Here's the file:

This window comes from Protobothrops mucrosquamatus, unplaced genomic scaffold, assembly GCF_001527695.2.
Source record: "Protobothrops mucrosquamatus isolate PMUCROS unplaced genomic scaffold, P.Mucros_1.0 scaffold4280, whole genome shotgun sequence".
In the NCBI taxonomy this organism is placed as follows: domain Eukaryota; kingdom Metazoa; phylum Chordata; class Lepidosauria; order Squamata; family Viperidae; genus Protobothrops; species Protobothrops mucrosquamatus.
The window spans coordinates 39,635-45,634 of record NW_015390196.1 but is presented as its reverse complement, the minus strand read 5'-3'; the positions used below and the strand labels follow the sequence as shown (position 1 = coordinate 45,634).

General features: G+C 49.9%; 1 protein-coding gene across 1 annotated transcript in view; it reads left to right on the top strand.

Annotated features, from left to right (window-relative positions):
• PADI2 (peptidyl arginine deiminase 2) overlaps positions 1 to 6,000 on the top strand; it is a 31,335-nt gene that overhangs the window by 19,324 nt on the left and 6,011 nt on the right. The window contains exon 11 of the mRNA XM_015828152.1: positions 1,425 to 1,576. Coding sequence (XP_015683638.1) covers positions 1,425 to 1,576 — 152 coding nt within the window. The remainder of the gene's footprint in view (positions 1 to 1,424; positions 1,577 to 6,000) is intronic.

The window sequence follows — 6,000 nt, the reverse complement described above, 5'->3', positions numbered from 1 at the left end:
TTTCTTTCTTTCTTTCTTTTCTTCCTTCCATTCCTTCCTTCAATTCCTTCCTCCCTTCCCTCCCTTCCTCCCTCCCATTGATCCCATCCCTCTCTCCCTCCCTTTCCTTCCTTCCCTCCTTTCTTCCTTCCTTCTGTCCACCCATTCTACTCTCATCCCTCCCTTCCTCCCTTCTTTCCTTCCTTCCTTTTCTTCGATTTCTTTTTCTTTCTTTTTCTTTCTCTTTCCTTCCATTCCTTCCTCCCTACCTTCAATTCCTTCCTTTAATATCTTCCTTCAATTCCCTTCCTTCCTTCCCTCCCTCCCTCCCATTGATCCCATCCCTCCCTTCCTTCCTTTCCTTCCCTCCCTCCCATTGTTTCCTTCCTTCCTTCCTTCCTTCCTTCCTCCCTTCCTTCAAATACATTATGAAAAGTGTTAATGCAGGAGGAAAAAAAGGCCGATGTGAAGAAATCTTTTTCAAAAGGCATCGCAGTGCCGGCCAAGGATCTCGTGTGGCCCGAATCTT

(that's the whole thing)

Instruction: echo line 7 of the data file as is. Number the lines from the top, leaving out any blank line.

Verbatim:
• PADI2 (peptidyl arginine deiminase 2) overlaps positions 1 to 6,000 on the top strand; it is a 31,335-nt gene that overhangs the window by 19,324 nt on the left and 6,011 nt on the right. The window contains exon 11 of the mRNA XM_015828152.1: positions 1,425 to 1,576. Coding sequence (XP_015683638.1) covers positions 1,425 to 1,576 — 152 coding nt within the window. The remainder of the gene's footprint in view (positions 1 to 1,424; positions 1,577 to 6,000) is intronic.